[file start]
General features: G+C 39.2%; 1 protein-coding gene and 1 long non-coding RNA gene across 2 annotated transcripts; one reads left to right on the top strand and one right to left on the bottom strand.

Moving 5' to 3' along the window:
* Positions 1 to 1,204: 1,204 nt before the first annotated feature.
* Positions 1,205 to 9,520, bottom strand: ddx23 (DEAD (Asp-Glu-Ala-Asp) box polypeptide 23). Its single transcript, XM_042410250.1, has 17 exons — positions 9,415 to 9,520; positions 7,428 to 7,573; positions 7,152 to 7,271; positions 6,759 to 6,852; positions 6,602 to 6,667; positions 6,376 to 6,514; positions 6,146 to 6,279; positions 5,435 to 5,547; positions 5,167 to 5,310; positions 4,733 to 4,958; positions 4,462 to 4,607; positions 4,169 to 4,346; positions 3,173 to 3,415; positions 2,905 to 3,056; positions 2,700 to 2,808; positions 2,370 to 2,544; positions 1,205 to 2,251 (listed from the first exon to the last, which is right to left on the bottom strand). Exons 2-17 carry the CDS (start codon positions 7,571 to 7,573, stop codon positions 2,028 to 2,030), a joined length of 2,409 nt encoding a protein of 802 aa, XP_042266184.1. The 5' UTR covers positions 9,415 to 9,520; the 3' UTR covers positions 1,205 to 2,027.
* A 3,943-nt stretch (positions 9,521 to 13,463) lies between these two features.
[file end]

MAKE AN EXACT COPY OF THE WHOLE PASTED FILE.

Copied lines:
General features: G+C 39.2%; 1 protein-coding gene and 1 long non-coding RNA gene across 2 annotated transcripts; one reads left to right on the top strand and one right to left on the bottom strand.

Moving 5' to 3' along the window:
* Positions 1 to 1,204: 1,204 nt before the first annotated feature.
* Positions 1,205 to 9,520, bottom strand: ddx23 (DEAD (Asp-Glu-Ala-Asp) box polypeptide 23). Its single transcript, XM_042410250.1, has 17 exons — positions 9,415 to 9,520; positions 7,428 to 7,573; positions 7,152 to 7,271; positions 6,759 to 6,852; positions 6,602 to 6,667; positions 6,376 to 6,514; positions 6,146 to 6,279; positions 5,435 to 5,547; positions 5,167 to 5,310; positions 4,733 to 4,958; positions 4,462 to 4,607; positions 4,169 to 4,346; positions 3,173 to 3,415; positions 2,905 to 3,056; positions 2,700 to 2,808; positions 2,370 to 2,544; positions 1,205 to 2,251 (listed from the first exon to the last, which is right to left on the bottom strand). Exons 2-17 carry the CDS (start codon positions 7,571 to 7,573, stop codon positions 2,028 to 2,030), a joined length of 2,409 nt encoding a protein of 802 aa, XP_042266184.1. The 5' UTR covers positions 9,415 to 9,520; the 3' UTR covers positions 1,205 to 2,027.
* A 3,943-nt stretch (positions 9,521 to 13,463) lies between these two features.